If you find yourself wondering any of the things above or whether you should stay where you are or go somewhere else, before you take action, you need to do a bit of soul-searching. Every choice you make -- particularly the big ones involving your career and your relationships -- can change the course of your life forever. I don't say this to scare you (the worst thing you can do is become so scared that your fear is paralyzing and you make no choice at all!). I say this because, when it comes to big stay-or-go decisions, it's important to take time to really think about what's going on, what you want, and how you feel you can get from where you are to where you'd ideally like to be. 

No choice will ever be without flaws. For every choice you make, even if both options are great, there will be pros and cons. Just think about choosing between two ice cream flavors that you love. Yes, both might be delicious, but if you choose strawberry over chocolate, you're missing out on that cocoa flavor. Likewise, if you opt for chocolate, you won't get to taste the tangy sweetness of strawberry. Neither option is bad, but when you choose one, you're going to miss out on the other. Which is why, when it comes to stay-or-go scenarios, it's essential to take time to carefully think through your options, weigh the pros and cons, and also be willing to think outside the box a bit. Here are five questions to kickstart that kind of thinking if you find yourself wondering, Should I stay or should I go...?

 

Stay or Go

Download the Stay or Go Worksheet!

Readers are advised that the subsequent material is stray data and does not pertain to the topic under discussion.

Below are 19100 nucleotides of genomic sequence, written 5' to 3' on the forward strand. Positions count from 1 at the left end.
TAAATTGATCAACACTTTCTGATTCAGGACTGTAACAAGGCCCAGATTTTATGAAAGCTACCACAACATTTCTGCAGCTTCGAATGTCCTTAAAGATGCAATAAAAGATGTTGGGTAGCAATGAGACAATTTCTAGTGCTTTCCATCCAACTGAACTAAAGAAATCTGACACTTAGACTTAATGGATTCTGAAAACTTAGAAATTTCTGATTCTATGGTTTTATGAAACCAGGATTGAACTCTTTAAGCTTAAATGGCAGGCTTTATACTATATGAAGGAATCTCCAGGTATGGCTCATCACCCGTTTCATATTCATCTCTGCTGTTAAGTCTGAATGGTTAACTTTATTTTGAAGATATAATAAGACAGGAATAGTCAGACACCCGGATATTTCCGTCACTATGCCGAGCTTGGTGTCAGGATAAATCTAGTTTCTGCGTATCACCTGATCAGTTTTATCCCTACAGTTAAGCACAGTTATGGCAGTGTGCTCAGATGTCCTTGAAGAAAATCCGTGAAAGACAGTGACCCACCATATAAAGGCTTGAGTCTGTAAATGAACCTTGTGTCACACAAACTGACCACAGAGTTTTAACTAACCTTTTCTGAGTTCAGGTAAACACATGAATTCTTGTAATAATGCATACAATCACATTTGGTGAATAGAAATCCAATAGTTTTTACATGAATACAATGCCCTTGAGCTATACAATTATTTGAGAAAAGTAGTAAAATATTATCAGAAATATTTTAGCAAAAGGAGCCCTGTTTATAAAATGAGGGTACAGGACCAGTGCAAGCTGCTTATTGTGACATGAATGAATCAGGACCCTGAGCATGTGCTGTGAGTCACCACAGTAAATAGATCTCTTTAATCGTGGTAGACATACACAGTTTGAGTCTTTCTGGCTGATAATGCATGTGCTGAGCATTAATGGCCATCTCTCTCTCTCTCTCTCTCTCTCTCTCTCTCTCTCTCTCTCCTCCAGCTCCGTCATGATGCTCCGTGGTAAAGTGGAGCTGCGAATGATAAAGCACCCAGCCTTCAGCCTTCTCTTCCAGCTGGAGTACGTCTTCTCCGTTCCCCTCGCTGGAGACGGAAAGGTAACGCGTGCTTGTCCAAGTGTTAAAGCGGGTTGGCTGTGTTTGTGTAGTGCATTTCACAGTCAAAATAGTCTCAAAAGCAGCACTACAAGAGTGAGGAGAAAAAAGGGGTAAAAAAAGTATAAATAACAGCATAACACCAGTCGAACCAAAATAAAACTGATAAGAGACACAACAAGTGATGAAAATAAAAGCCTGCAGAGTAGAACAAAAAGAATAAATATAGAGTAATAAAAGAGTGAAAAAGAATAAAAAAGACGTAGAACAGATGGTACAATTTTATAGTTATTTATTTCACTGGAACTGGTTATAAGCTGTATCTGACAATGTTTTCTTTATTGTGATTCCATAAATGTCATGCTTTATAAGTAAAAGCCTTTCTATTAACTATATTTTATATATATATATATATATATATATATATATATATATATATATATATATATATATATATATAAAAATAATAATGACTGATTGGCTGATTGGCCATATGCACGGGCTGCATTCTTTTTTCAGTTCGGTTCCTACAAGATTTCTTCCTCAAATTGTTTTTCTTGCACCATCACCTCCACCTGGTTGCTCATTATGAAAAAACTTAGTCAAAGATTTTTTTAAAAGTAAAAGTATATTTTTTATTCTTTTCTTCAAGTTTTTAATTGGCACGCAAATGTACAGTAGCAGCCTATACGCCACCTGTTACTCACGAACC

QUESTION 1:

How much of your unhappiness is caused by a specific person / job / situation / etc.?


It's all too easy to say "I'm miserable because my job sucks" or "I'm so unhappy because my spouse drives me crazy," but it's important not to make assumptions about the reasons behind your mental state. When you find yourself complaining about your situation, dig deeper and ask yourself if it's really that person, job, or situation that's bringing you down. For example, if you're unhappy with your spouse, are you absolutely certain that your spouse specifically is the reason you're unhappy? Or could it be the situation you and your spouse are currently in (maybe you just had a baby or s/he is going through a tough time at work)?

Or, looking even deeper, is it possible that your sense of unhappiness comes not from another person but from something deeper, something harder to pinpoint so you point fingers instead of looking at the big? It's essential to figure out if your unhappiness is more general. Take, for example, me and my career. Whenever I worked in an office environment, with a typical 9-5 workday, I was miserable. I would complain about the job itself and spend evenings crying at the thought of returning to work the next day. I was clearly unhappy, but that unhappiness wasn't a result of the particular position. It was the general workplace environment that caused my emotional strife.